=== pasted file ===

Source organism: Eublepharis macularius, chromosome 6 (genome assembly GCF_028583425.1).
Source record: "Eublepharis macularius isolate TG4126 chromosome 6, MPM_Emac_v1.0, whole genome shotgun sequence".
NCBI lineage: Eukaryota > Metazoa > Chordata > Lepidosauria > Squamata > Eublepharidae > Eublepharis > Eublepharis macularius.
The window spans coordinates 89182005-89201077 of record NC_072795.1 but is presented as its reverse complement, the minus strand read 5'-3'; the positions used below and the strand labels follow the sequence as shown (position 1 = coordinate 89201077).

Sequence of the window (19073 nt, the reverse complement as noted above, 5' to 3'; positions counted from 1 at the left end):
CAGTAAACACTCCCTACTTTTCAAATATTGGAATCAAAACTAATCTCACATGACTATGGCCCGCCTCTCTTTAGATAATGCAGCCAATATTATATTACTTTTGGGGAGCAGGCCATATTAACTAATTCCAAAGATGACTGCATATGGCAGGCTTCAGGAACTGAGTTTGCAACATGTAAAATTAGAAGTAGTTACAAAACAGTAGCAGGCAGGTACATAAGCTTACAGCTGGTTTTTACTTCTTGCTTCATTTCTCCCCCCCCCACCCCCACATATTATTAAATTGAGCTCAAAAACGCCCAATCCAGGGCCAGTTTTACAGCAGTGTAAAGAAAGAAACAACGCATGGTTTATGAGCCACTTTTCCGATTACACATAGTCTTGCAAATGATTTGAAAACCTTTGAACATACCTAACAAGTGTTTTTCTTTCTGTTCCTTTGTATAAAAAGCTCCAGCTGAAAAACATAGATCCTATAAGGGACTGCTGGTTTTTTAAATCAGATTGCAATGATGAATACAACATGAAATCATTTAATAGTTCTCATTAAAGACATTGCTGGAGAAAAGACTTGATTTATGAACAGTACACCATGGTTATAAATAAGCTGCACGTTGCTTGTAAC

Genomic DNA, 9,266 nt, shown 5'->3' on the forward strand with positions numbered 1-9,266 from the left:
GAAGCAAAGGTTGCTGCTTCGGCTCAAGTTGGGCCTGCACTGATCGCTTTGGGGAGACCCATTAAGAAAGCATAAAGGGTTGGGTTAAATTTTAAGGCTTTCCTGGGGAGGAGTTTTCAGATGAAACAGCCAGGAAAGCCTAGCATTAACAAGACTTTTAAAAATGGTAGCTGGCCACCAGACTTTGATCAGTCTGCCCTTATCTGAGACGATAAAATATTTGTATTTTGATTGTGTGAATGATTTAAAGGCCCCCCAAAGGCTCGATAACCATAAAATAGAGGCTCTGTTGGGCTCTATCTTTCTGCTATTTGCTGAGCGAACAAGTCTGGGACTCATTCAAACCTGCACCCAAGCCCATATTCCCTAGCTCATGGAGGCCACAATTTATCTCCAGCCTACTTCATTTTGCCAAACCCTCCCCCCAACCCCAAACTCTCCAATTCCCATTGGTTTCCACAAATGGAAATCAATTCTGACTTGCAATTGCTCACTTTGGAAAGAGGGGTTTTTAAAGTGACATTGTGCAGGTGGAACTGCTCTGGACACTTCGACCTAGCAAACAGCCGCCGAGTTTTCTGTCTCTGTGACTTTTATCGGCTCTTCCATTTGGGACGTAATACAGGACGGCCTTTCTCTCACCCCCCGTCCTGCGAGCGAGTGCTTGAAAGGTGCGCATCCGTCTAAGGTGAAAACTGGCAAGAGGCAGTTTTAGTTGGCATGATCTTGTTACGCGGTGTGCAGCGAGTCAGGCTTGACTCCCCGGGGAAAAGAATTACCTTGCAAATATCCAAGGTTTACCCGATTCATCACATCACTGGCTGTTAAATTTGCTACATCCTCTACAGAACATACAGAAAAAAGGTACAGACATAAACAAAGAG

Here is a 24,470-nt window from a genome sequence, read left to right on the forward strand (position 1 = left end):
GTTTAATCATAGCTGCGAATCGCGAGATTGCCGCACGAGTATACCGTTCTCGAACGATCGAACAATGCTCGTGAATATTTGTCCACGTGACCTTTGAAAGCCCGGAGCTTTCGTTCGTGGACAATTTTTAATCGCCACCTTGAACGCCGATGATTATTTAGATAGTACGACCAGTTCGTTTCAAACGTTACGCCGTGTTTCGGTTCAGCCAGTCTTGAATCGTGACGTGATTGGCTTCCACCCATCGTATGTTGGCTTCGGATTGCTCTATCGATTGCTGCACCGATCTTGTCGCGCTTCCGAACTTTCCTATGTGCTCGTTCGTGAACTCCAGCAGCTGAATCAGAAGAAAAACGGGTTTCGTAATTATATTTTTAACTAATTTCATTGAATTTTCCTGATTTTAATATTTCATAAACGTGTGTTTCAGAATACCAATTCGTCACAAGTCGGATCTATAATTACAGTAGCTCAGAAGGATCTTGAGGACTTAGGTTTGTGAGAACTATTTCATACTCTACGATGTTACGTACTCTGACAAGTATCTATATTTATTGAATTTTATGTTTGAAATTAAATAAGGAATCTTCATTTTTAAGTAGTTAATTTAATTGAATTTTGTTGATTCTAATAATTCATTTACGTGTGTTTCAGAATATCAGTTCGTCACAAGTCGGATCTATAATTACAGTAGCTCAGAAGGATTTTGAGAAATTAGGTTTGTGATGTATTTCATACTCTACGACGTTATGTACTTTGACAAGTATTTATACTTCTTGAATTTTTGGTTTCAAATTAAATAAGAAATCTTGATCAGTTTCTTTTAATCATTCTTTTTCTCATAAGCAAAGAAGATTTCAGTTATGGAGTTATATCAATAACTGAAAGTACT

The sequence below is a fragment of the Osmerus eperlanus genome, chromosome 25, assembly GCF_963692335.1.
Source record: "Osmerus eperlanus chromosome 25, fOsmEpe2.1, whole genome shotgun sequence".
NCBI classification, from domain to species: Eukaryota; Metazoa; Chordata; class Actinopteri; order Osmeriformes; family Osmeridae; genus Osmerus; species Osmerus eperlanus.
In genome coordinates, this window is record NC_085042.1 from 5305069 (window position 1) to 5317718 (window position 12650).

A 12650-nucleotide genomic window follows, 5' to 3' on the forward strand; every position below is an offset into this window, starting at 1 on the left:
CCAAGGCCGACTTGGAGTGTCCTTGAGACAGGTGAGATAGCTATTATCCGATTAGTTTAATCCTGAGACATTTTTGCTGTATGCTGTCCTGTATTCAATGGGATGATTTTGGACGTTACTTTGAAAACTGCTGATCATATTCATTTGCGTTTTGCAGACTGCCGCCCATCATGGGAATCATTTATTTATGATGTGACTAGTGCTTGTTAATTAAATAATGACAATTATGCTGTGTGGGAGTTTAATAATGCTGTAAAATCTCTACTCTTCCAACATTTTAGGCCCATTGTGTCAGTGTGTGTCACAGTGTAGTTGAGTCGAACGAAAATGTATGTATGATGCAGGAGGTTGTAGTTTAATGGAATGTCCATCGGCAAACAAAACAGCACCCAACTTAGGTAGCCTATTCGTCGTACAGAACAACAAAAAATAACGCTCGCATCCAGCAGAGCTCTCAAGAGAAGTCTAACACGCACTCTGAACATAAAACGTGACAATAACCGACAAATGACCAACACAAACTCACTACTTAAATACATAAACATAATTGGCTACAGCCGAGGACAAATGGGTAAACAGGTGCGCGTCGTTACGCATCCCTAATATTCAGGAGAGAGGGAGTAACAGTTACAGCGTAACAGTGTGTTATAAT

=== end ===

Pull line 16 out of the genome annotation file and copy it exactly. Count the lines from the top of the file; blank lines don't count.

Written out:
CCAAGGCCGACTTGGAGTGTCCTTGAGACAGGTGAGATAGCTATTATCCGATTAGTTTAATCCTGAGACATTTTTGCTGTATGCTGTCCTGTATTCAATGGGATGATTTTGGACGTTACTTTGAAAACTGCTGATCATATTCATTTGCGTTTTGCAGACTGCCGCCCATCATGGGAATCATTTATTTATGATGTGACTAGTGCTTGTTAATTAAATAATGACAATTATGCTGTGTGGGAGTTTAATAATGCTGTAAAATCTCTACTCTTCCAACATTTTAGGCCCATTGTGTCAGTGTGTGTCACAGTGTAGTTGAGTCGAACGAAAATGTATGTATGATGCAGGAGGTTGTAGTTTAATGGAATGTCCATCGGCAAACAAAACAGCACCCAACTTAGGTAGCCTATTCGTCGTACAGAACAACAAAAAATAACGCTCGCATCCAGCAGAGCTCTCAAGAGAAGTCTAACACGCACTCTGAACATAAAACGTGACAATAACCGACAAATGACCAACACAAACTCACTACTTAAATACATAAACATAATTGGCTACAGCCGAGGACAAATGGGTAAACAGGTGCGCGTCGTTACGCATCCCTAATATTCAGGAGAGAGGGAGTAACAGTTACAGCGTAACAGTGTGTTATAAT